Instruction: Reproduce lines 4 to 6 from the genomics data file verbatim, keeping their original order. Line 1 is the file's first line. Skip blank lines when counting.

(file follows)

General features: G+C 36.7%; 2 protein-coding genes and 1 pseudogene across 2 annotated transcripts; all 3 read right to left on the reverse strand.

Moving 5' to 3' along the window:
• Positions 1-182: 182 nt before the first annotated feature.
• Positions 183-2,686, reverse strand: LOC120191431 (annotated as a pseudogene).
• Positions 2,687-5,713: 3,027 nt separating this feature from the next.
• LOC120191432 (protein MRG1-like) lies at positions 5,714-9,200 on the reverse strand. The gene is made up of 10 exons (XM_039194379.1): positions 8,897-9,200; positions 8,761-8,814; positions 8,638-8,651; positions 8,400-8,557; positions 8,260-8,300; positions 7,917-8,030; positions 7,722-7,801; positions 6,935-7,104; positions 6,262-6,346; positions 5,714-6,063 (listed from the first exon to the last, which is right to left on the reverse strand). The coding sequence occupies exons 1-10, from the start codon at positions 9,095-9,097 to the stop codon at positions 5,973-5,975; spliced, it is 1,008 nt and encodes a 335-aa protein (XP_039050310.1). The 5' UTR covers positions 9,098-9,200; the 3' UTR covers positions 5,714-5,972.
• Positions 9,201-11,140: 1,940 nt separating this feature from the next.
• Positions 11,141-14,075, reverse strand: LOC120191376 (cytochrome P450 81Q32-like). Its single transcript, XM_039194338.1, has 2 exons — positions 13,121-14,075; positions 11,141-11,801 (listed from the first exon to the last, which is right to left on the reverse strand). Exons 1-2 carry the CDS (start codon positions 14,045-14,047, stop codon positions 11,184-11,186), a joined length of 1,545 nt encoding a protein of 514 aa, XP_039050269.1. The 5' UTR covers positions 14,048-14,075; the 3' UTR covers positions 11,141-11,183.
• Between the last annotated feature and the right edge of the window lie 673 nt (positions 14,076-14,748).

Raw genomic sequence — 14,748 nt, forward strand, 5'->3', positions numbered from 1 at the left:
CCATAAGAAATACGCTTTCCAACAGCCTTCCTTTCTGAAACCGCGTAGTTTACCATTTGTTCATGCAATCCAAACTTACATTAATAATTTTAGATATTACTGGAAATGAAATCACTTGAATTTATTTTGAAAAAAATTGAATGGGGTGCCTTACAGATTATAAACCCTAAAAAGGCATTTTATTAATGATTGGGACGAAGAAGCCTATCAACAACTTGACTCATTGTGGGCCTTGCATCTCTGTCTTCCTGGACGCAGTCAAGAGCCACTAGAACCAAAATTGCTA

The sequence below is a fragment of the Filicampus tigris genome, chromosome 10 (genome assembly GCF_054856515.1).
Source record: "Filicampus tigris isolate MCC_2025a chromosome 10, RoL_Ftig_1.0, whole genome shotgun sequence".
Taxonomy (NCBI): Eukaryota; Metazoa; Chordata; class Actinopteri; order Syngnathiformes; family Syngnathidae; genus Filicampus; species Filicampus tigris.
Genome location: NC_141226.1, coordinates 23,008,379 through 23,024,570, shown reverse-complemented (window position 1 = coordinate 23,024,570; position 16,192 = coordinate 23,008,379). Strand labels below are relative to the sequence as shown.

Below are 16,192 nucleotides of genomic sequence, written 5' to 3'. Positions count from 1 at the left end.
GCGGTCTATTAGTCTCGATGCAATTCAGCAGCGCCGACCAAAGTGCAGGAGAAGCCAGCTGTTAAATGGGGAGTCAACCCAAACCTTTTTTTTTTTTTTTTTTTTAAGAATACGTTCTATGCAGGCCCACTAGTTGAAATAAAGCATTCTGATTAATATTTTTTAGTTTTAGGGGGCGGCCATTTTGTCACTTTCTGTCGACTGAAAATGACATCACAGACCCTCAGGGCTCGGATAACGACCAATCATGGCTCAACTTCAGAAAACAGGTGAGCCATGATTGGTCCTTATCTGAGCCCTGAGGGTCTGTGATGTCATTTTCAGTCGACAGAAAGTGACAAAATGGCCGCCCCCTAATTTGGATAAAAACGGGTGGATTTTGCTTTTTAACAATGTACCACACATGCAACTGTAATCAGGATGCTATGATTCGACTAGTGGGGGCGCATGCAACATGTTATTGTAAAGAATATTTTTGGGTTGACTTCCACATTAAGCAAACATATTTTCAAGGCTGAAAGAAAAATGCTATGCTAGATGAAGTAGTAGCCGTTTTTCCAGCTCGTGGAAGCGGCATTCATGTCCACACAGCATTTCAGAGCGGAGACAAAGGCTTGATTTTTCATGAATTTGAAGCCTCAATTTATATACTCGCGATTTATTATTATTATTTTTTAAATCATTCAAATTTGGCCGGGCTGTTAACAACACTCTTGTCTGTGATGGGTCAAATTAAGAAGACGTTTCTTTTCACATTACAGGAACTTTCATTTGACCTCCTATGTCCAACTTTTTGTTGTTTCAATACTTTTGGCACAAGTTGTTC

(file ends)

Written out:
• Positions 183-2,686, reverse strand: LOC120191431 (annotated as a pseudogene).
• Positions 2,687-5,713: 3,027 nt separating this feature from the next.
• LOC120191432 (protein MRG1-like) lies at positions 5,714-9,200 on the reverse strand. The gene is made up of 10 exons (XM_039194379.1): positions 8,897-9,200; positions 8,761-8,814; positions 8,638-8,651; positions 8,400-8,557; positions 8,260-8,300; positions 7,917-8,030; positions 7,722-7,801; positions 6,935-7,104; positions 6,262-6,346; positions 5,714-6,063 (listed from the first exon to the last, which is right to left on the reverse strand). The coding sequence occupies exons 1-10, from the start codon at positions 9,095-9,097 to the stop codon at positions 5,973-5,975; spliced, it is 1,008 nt and encodes a 335-aa protein (XP_039050310.1). The 5' UTR covers positions 9,098-9,200; the 3' UTR covers positions 5,714-5,972.